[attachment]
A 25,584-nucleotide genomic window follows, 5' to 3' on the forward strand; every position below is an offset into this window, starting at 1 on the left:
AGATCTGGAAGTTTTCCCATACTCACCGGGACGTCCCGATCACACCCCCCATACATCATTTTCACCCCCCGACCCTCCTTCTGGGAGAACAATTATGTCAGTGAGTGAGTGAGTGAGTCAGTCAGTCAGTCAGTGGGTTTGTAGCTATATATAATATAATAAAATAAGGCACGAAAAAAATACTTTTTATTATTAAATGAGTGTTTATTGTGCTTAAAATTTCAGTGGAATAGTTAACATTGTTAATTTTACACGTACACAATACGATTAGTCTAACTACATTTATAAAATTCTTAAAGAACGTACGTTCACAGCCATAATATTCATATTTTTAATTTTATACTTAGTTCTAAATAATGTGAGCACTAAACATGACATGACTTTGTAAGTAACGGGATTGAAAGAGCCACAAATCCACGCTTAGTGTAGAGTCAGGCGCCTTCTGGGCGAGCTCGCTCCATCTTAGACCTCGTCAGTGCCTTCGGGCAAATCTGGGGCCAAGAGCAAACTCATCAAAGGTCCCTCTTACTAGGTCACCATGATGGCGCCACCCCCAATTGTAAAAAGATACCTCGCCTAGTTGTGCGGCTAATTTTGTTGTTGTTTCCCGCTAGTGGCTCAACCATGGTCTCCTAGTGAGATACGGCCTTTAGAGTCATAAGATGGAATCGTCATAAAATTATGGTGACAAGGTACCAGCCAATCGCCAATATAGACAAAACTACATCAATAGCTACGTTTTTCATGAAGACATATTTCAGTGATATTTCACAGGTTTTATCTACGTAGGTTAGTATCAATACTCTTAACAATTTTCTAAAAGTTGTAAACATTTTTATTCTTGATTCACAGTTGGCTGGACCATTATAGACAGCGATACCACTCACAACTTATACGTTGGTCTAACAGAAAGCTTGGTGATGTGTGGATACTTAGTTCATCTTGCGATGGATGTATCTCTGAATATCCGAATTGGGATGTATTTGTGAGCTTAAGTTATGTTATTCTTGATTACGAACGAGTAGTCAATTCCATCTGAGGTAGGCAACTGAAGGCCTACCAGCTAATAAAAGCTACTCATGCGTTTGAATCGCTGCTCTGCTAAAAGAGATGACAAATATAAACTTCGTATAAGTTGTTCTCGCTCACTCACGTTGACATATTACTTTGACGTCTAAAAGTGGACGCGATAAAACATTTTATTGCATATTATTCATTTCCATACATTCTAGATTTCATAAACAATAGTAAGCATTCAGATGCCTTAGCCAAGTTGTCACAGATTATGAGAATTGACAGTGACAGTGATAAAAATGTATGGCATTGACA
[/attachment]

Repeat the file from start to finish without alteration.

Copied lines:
A 25,584-nucleotide genomic window follows, 5' to 3' on the forward strand; every position below is an offset into this window, starting at 1 on the left:
AGATCTGGAAGTTTTCCCATACTCACCGGGACGTCCCGATCACACCCCCCATACATCATTTTCACCCCCCGACCCTCCTTCTGGGAGAACAATTATGTCAGTGAGTGAGTGAGTGAGTCAGTCAGTCAGTCAGTGGGTTTGTAGCTATATATAATATAATAAAATAAGGCACGAAAAAAATACTTTTTATTATTAAATGAGTGTTTATTGTGCTTAAAATTTCAGTGGAATAGTTAACATTGTTAATTTTACACGTACACAATACGATTAGTCTAACTACATTTATAAAATTCTTAAAGAACGTACGTTCACAGCCATAATATTCATATTTTTAATTTTATACTTAGTTCTAAATAATGTGAGCACTAAACATGACATGACTTTGTAAGTAACGGGATTGAAAGAGCCACAAATCCACGCTTAGTGTAGAGTCAGGCGCCTTCTGGGCGAGCTCGCTCCATCTTAGACCTCGTCAGTGCCTTCGGGCAAATCTGGGGCCAAGAGCAAACTCATCAAAGGTCCCTCTTACTAGGTCACCATGATGGCGCCACCCCCAATTGTAAAAAGATACCTCGCCTAGTTGTGCGGCTAATTTTGTTGTTGTTTCCCGCTAGTGGCTCAACCATGGTCTCCTAGTGAGATACGGCCTTTAGAGTCATAAGATGGAATCGTCATAAAATTATGGTGACAAGGTACCAGCCAATCGCCAATATAGACAAAACTACATCAATAGCTACGTTTTTCATGAAGACATATTTCAGTGATATTTCACAGGTTTTATCTACGTAGGTTAGTATCAATACTCTTAACAATTTTCTAAAAGTTGTAAACATTTTTATTCTTGATTCACAGTTGGCTGGACCATTATAGACAGCGATACCACTCACAACTTATACGTTGGTCTAACAGAAAGCTTGGTGATGTGTGGATACTTAGTTCATCTTGCGATGGATGTATCTCTGAATATCCGAATTGGGATGTATTTGTGAGCTTAAGTTATGTTATTCTTGATTACGAACGAGTAGTCAATTCCATCTGAGGTAGGCAACTGAAGGCCTACCAGCTAATAAAAGCTACTCATGCGTTTGAATCGCTGCTCTGCTAAAAGAGATGACAAATATAAACTTCGTATAAGTTGTTCTCGCTCACTCACGTTGACATATTACTTTGACGTCTAAAAGTGGACGCGATAAAACATTTTATTGCATATTATTCATTTCCATACATTCTAGATTTCATAAACAATAGTAAGCATTCAGATGCCTTAGCCAAGTTGTCACAGATTATGAGAATTGACAGTGACAGTGATAAAAATGTATGGCATTGACA